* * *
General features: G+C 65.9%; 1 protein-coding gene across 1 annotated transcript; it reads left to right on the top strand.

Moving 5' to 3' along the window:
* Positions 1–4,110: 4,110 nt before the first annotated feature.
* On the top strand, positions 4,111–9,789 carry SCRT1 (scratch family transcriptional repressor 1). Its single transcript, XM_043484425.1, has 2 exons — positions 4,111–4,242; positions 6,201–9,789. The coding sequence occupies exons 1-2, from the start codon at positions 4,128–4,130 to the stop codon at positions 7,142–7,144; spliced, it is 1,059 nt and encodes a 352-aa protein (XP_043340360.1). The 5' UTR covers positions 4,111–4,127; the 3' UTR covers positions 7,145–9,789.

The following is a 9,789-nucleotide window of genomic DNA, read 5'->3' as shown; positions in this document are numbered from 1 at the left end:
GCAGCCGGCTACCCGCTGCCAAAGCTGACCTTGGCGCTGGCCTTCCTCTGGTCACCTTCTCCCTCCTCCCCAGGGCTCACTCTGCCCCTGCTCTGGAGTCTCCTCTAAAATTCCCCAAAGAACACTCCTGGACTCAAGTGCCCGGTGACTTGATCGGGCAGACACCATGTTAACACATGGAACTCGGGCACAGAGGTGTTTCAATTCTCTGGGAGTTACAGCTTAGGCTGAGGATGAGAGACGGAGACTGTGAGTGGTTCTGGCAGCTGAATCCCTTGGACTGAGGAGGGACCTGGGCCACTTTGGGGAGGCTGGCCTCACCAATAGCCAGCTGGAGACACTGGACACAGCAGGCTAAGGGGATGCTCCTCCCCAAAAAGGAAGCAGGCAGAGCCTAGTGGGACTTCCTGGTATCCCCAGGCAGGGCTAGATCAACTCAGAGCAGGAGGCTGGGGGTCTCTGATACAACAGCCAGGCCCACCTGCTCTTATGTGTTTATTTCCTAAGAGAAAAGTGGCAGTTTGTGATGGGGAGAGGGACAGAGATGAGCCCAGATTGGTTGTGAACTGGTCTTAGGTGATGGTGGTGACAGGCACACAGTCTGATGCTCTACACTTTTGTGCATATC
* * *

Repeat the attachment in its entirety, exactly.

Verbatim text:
General features: G+C 65.9%; 1 protein-coding gene across 1 annotated transcript; it reads left to right on the top strand.

Moving 5' to 3' along the window:
* Positions 1–4,110: 4,110 nt before the first annotated feature.
* On the top strand, positions 4,111–9,789 carry SCRT1 (scratch family transcriptional repressor 1). Its single transcript, XM_043484425.1, has 2 exons — positions 4,111–4,242; positions 6,201–9,789. The coding sequence occupies exons 1-2, from the start codon at positions 4,128–4,130 to the stop codon at positions 7,142–7,144; spliced, it is 1,059 nt and encodes a 352-aa protein (XP_043340360.1). The 5' UTR covers positions 4,111–4,127; the 3' UTR covers positions 7,145–9,789.

The following is a 9,789-nucleotide window of genomic DNA, read 5'->3' as shown; positions in this document are numbered from 1 at the left end:
GCAGCCGGCTACCCGCTGCCAAAGCTGACCTTGGCGCTGGCCTTCCTCTGGTCACCTTCTCCCTCCTCCCCAGGGCTCACTCTGCCCCTGCTCTGGAGTCTCCTCTAAAATTCCCCAAAGAACACTCCTGGACTCAAGTGCCCGGTGACTTGATCGGGCAGACACCATGTTAACACATGGAACTCGGGCACAGAGGTGTTTCAATTCTCTGGGAGTTACAGCTTAGGCTGAGGATGAGAGACGGAGACTGTGAGTGGTTCTGGCAGCTGAATCCCTTGGACTGAGGAGGGACCTGGGCCACTTTGGGGAGGCTGGCCTCACCAATAGCCAGCTGGAGACACTGGACACAGCAGGCTAAGGGGATGCTCCTCCCCAAAAAGGAAGCAGGCAGAGCCTAGTGGGACTTCCTGGTATCCCCAGGCAGGGCTAGATCAACTCAGAGCAGGAGGCTGGGGGTCTCTGATACAACAGCCAGGCCCACCTGCTCTTATGTGTTTATTTCCTAAGAGAAAAGTGGCAGTTTGTGATGGGGAGAGGGACAGAGATGAGCCCAGATTGGTTGTGAACTGGTCTTAGGTGATGGTGGTGACAGGCACACAGTCTGATGCTCTACACTTTTGTGCATATC